Australosphenida

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Australosphenida
Temporal range: Late Triassic - Holocene, 210–0 Ma
Ameisenigel.jpg
Short-beaked echidna
Scientific classification e
Kingdom: Animalia
Phylum: Chordata
Class: Mammalia
Subclass: Yinotheria
Infraclass: Australosphenida
Luo, Cifelli, & Kielan-Jaworowska, 2001
Taxa

The Australosphenida are an infraclass of mammals. Today, there are only five surviving species, which live in Australia and New Guinea, but fossils have been found in Madagascar and Argentina. The surviving species consist of the platypus and four species of echidna.

Taxonomy[edit]

This grouping includes the following taxa:

The clade Australosphenida was proposed by Luo et al. (2001, 2002) and was initially left unranked, as the authors do not apply the Linnaean hierarchy. In Benton (2005), it is ranked as a 'superdivision', i.e. one or two levels below the infraclass.

Australosphenid teeth[edit]

The grouping embodies a hypothesis about the evolution of molar teeth in mammals. Living monotremes are toothless as adults, but the juvenile platypus, fossil monotremes and Ausktribosphenida all share a pattern of three molar cusps arranged in a triangle or V shape, which is known as the tribosphenic type of molar. Tribosphenic molars have long been held to characterize the subclass Theria (marsupials, placentals and their extinct relatives), while monotremes were thought to be related to fossil groups with a linear alignment of cusps: morganucodontids, docodonts, triconodonts and multituberculates, all of which were united with the monotremes into the 'subclass Prototheria'. Defined in this way, the 'Prototheria' is no longer recognised as a valid clade, since the linear cusp pattern is a primitive condition within Mammalia and cannot supply the shared derived character, which is required to establish a subgroup. Instead, the available evidence suggests that the monotremes descend from a Mesozoic radiation of tribosphenic mammals in the southern continents (hence the name Australosphenida, meaning 'southern wedges'), but this interpretation is highly controversial.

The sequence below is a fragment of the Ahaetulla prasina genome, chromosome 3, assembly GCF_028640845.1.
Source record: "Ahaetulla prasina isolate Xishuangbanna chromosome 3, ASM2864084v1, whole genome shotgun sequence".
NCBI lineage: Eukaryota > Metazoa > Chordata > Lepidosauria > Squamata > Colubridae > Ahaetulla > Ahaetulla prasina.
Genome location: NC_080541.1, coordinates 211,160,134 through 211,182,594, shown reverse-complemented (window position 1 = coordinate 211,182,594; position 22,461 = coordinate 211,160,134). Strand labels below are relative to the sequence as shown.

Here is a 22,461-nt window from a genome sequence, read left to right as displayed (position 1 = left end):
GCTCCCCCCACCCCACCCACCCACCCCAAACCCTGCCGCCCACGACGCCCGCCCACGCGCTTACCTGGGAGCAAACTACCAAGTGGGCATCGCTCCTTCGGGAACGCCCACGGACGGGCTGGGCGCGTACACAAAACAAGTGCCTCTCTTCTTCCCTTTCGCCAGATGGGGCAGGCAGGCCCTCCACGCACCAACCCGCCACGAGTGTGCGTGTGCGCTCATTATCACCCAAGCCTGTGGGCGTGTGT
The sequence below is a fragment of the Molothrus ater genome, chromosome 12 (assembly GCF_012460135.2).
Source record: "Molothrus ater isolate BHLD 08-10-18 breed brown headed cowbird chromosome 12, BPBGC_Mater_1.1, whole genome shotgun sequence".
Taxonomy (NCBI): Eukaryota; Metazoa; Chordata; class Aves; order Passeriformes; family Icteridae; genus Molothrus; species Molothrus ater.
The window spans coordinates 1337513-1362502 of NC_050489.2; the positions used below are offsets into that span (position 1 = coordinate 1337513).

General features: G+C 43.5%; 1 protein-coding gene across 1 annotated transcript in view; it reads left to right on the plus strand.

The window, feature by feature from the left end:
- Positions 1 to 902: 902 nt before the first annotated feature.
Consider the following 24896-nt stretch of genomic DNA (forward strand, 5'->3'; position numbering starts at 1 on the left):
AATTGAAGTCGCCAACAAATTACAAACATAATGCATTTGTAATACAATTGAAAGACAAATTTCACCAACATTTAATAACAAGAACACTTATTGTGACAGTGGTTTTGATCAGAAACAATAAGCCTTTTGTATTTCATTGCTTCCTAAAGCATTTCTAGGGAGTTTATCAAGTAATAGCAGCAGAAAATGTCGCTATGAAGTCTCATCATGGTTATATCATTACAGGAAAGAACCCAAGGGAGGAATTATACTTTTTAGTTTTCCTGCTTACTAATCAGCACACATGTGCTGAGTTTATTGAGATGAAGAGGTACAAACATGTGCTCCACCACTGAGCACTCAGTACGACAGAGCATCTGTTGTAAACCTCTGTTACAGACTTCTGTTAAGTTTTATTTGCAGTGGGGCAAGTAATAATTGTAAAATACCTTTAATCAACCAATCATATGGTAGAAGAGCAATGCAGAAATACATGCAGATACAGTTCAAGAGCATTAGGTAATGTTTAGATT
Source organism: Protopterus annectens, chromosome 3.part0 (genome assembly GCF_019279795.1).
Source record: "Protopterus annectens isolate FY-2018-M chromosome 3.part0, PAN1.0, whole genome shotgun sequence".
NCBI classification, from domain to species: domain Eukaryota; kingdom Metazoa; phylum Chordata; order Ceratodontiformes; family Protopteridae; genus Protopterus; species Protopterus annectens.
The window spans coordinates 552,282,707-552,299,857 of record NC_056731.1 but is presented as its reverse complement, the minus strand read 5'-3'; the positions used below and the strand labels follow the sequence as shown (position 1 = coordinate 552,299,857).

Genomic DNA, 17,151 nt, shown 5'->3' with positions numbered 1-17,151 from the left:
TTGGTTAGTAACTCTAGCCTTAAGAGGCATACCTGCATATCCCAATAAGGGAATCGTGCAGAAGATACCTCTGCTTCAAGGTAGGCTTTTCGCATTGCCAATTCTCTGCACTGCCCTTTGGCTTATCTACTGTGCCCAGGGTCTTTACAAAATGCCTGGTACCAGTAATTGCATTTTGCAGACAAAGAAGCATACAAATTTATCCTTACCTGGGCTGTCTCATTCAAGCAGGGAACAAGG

According to Luo et al., tribosphenic molars were evolved by the Australosphenida independently of the true Tribosphenida, or Boreosphenida (that is, the therians and their relatives) in the northern continents. Others contend that the Ausktribosphenida in fact belong to the placentals and were therefore true tribosphenids, but unrelated to the ancestry of the monotremes.[5] If this were confirmed, it would entail abandoning the clade Australosphenida.

Most recent phylogenetic studies validate this clade, lumping henosferids and aukstribosphenids alongside monotremes.[6][7]

Notes[edit]

  1. ^ Rebecca Pian; Michael Archer; Suzanne J. Hand; Robin M.D. Beck; Andrew Cody (2016). "The upper dentition and relationships of the enigmatic Australian Cretaceous mammal Kollikodon ritchiei". Memoirs of Museum Victoria. 74: 97–105.
  2. ^ Nicholas Chimento, Frederico Agnolin, Agustin Martinelli, Mesozoic Mammals from South America: Implications for understanding early mammalian faunas from Gondwana, May 2016
  3. ^ José Bonaparte, On the phylogenetic relationships of Vincelestes neuquenianus, Published online: 17 Sep 2008
  4. ^ Nicholas Chimento, Frederico Agnolin, Agustin Martinelli, Mesozoic Mammals from South America: Implications for understanding early mammalian faunas from Gondwana, May 2016
  5. ^ Benton 2005: 300, 306-308.
  6. ^ Richard Stephen Thompson, Rachel O'Meara, Were There Miocene Meridiolestidans? Assessing the Phylogenetic Placement of Necrolestes patagonensis and the Presence of a 40 Million Year Meridiolestidan Ghost Lineage, Article in Journal of Mammalian Evolution · September 2014 DOI: 10.1007/s10914-013-9252-3
  7. ^ Rebecca Pian; Michael Archer; Suzanne J. Hand; Robin M.D. Beck; Andrew Cody (2016). "The upper dentition and relationships of the enigmatic Australian Cretaceous mammal Kollikodon ritchiei". Memoirs of Museum Victoria. 74: 97–105.

References[edit]